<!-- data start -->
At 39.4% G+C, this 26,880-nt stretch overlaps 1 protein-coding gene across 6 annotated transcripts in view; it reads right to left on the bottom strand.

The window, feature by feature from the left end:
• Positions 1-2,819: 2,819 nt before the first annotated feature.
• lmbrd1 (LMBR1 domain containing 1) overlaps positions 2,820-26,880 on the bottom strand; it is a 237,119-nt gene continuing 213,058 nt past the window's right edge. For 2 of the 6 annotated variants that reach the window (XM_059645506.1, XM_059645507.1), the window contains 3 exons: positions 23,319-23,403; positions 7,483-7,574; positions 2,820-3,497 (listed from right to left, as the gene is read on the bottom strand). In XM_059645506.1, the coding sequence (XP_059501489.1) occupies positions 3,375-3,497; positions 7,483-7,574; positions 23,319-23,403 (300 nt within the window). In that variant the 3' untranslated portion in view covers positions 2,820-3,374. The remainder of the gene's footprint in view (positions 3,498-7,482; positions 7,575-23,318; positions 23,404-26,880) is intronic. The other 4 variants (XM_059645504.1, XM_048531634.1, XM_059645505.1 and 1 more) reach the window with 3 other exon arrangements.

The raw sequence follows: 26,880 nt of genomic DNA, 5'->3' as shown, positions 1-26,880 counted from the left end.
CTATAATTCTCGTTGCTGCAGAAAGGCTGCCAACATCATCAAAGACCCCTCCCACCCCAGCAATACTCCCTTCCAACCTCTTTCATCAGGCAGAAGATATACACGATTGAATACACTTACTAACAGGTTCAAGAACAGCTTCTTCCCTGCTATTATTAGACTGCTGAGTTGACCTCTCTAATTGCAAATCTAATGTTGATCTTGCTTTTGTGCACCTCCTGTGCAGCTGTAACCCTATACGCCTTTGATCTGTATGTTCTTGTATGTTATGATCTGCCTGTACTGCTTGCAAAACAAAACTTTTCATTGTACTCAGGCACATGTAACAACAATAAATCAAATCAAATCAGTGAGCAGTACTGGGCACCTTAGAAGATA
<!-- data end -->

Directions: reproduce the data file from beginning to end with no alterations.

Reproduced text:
At 39.4% G+C, this 26,880-nt stretch overlaps 1 protein-coding gene across 6 annotated transcripts in view; it reads right to left on the bottom strand.

The window, feature by feature from the left end:
• Positions 1-2,819: 2,819 nt before the first annotated feature.
• lmbrd1 (LMBR1 domain containing 1) overlaps positions 2,820-26,880 on the bottom strand; it is a 237,119-nt gene continuing 213,058 nt past the window's right edge. For 2 of the 6 annotated variants that reach the window (XM_059645506.1, XM_059645507.1), the window contains 3 exons: positions 23,319-23,403; positions 7,483-7,574; positions 2,820-3,497 (listed from right to left, as the gene is read on the bottom strand). In XM_059645506.1, the coding sequence (XP_059501489.1) occupies positions 3,375-3,497; positions 7,483-7,574; positions 23,319-23,403 (300 nt within the window). In that variant the 3' untranslated portion in view covers positions 2,820-3,374. The remainder of the gene's footprint in view (positions 3,498-7,482; positions 7,575-23,318; positions 23,404-26,880) is intronic. The other 4 variants (XM_059645504.1, XM_048531634.1, XM_059645505.1 and 1 more) reach the window with 3 other exon arrangements.

The raw sequence follows: 26,880 nt of genomic DNA, 5'->3' as shown, positions 1-26,880 counted from the left end.
CTATAATTCTCGTTGCTGCAGAAAGGCTGCCAACATCATCAAAGACCCCTCCCACCCCAGCAATACTCCCTTCCAACCTCTTTCATCAGGCAGAAGATATACACGATTGAATACACTTACTAACAGGTTCAAGAACAGCTTCTTCCCTGCTATTATTAGACTGCTGAGTTGACCTCTCTAATTGCAAATCTAATGTTGATCTTGCTTTTGTGCACCTCCTGTGCAGCTGTAACCCTATACGCCTTTGATCTGTATGTTCTTGTATGTTATGATCTGCCTGTACTGCTTGCAAAACAAAACTTTTCATTGTACTCAGGCACATGTAACAACAATAAATCAAATCAAATCAGTGAGCAGTACTGGGCACCTTAGAAGATA